Safety & Health News

Preventing Falls-Using Fall Protection Right

Journal: NOVEMBER - DECEMBER 1999

A third of fatalities in the construction industry in 1998 were the result of falls from roofs, scaffolds, ladders, building girders or other structural steel. In the last issue of the Journal, a new IMI train-the-trainer initiative was announced to helped prevent fatal falls in our industry. But preventing the fall is just part of the solution. Contractors and workers need to know what the best fall protection is for the situation and how to use it correctly.

Workers using safety harnesses to prevent falls should be aware that a person left hanging -- unable to adjust their position -- in an OSHA approved harness can become "medically compromised in as little as 15 minutes," according to Ross S. Davis an assistant instructor with Ropes That Rescue, Ltd. A condition called "Harness Induced Pathology" (HIP) can occur. As a result it is important for other workers using the harness and those working in and around them to know what to do in an emergency. According to Joe Stewart, BAC's Craft Director for PCC, "One action that the worker in the harness can take, if they are able, is to drop a loop knot into the safety line. This would allow the worker to stand with a foot in the loop for short periods of time, and allow for some blood circulation in the legs until rescue is accomplished." To learn more about this condition and how to protect yourself and your fellow members contact: IMI at 301-241-5503.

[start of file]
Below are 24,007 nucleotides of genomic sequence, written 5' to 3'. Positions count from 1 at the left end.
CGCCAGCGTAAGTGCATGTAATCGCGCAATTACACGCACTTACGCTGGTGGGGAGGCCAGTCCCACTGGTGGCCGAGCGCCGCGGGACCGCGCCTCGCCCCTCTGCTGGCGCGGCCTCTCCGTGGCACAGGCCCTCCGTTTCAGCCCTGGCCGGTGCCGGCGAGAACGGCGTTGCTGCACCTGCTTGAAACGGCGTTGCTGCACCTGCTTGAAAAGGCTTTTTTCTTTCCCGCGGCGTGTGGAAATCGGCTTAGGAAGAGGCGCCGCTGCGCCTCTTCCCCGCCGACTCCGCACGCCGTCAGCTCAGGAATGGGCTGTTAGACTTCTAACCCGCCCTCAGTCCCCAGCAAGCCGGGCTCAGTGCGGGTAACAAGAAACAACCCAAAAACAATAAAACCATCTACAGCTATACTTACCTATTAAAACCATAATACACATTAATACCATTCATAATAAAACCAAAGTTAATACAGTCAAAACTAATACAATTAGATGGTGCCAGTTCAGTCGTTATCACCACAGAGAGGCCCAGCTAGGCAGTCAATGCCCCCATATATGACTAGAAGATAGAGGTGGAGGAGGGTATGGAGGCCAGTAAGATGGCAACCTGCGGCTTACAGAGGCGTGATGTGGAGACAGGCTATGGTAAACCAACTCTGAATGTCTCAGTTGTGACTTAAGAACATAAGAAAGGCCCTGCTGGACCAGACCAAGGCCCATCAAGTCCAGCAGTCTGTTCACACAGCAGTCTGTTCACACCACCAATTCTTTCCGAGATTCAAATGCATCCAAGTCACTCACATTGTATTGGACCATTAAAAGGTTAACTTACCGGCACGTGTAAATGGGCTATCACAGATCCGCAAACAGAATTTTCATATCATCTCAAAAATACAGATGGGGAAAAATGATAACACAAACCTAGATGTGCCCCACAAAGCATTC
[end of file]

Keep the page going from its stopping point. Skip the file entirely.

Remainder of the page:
Do the Math: when using six foot fall protection systems with shock absorbing lanyards. According to the National Erectors Association, "in many instances the workers' feet are going to hit that deck from 6 feet up to 18 feet below them, long before the lanyard and shock absorber are fully extended." They recommend that contractors and workers "calculate the distance from where the anchorage point is to the bottom of the worker's feet. Add the length of the lanyard and the length of the shock absorber minus the distance of the lanyard from the anchorage point to the D ring…[and] if the worker is tied to a static line or anything other than a fixed anchorage… calculate the deflection of the line and add that to the equation." The bottom line -- contractors should check with the product's manufacturer, use the proper equipment for the job, and "Do the Math."

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